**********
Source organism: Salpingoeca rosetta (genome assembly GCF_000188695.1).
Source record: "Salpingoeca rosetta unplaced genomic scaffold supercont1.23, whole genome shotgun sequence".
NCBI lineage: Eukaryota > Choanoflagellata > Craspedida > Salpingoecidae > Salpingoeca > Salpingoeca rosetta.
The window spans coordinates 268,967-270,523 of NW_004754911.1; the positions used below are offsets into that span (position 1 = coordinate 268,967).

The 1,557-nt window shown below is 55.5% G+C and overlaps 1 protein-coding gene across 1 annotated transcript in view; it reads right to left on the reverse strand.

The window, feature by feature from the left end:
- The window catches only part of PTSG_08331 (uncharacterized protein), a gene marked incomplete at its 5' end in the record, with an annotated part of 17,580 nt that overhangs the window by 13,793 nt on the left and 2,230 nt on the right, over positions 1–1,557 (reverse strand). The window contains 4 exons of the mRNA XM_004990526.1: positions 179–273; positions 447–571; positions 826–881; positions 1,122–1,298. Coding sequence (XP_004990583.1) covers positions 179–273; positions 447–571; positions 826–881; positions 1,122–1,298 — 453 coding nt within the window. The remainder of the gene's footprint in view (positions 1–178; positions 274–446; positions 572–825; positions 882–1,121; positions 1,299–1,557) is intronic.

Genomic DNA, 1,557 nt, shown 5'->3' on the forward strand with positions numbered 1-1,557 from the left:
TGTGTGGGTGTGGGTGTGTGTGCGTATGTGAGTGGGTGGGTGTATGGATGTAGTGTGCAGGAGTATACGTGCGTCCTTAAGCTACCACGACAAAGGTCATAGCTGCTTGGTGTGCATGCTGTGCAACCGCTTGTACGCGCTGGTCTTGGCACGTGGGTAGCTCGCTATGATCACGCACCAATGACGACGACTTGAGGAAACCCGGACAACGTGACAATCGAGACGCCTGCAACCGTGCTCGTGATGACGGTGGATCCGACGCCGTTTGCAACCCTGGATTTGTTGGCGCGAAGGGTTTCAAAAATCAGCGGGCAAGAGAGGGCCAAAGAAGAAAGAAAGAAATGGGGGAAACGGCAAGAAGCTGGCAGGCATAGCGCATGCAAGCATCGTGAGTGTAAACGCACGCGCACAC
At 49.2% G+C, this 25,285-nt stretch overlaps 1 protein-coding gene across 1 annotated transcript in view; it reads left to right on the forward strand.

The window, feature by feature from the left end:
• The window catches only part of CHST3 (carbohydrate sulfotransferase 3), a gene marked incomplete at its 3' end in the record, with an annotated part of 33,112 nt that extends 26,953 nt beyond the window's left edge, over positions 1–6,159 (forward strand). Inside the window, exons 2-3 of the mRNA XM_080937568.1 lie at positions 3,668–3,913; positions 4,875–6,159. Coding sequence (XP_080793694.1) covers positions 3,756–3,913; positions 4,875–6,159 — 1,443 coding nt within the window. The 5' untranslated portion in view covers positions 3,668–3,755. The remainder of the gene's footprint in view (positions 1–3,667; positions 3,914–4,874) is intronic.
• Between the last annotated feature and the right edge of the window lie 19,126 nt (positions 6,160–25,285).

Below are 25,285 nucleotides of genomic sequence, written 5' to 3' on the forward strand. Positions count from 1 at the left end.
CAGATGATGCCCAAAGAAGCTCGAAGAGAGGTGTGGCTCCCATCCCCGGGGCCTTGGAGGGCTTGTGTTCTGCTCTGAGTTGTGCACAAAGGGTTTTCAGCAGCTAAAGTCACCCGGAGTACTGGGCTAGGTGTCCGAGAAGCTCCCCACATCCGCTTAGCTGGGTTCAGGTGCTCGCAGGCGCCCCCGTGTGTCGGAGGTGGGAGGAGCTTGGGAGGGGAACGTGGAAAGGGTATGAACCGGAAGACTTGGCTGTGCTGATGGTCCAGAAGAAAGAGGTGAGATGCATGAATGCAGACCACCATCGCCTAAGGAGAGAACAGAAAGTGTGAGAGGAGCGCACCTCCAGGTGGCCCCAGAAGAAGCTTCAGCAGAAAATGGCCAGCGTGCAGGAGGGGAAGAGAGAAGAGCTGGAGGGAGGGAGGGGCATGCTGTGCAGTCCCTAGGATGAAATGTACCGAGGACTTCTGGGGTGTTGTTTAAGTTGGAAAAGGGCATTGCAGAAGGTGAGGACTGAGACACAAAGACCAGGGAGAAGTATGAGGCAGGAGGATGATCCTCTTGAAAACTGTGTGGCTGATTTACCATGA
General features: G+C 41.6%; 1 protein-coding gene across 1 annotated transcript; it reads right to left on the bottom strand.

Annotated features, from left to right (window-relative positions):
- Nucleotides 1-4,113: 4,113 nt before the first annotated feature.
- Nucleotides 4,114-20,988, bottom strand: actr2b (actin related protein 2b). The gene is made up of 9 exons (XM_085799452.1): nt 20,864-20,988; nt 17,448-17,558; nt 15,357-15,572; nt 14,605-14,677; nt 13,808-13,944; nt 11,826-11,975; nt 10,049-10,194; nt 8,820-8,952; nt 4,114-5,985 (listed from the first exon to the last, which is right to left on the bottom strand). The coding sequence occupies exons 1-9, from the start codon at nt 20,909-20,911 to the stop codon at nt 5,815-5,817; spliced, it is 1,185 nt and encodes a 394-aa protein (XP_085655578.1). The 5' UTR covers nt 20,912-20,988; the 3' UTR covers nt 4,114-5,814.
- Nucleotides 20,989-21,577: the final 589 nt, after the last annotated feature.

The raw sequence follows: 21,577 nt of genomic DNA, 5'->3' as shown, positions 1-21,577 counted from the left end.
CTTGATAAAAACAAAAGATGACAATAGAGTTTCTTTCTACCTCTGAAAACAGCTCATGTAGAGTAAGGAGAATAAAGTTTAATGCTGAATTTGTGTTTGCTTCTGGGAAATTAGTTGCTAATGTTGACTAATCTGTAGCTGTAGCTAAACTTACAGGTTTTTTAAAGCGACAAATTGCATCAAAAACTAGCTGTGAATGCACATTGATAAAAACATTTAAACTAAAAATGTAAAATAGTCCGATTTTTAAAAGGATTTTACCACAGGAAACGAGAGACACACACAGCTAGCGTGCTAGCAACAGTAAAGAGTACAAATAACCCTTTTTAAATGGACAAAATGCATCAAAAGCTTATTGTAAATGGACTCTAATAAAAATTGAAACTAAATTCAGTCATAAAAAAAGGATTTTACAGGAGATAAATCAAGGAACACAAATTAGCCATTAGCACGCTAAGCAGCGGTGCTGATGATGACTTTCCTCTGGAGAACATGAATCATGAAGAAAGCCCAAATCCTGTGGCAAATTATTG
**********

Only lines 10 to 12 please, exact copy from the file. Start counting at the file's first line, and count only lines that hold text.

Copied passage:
At 49.2% G+C, this 25,285-nt stretch overlaps 1 protein-coding gene across 1 annotated transcript in view; it reads left to right on the forward strand.

The window, feature by feature from the left end:
• The window catches only part of CHST3 (carbohydrate sulfotransferase 3), a gene marked incomplete at its 3' end in the record, with an annotated part of 33,112 nt that extends 26,953 nt beyond the window's left edge, over positions 1–6,159 (forward strand). Inside the window, exons 2-3 of the mRNA XM_080937568.1 lie at positions 3,668–3,913; positions 4,875–6,159. Coding sequence (XP_080793694.1) covers positions 3,756–3,913; positions 4,875–6,159 — 1,443 coding nt within the window. The 5' untranslated portion in view covers positions 3,668–3,755. The remainder of the gene's footprint in view (positions 1–3,667; positions 3,914–4,874) is intronic.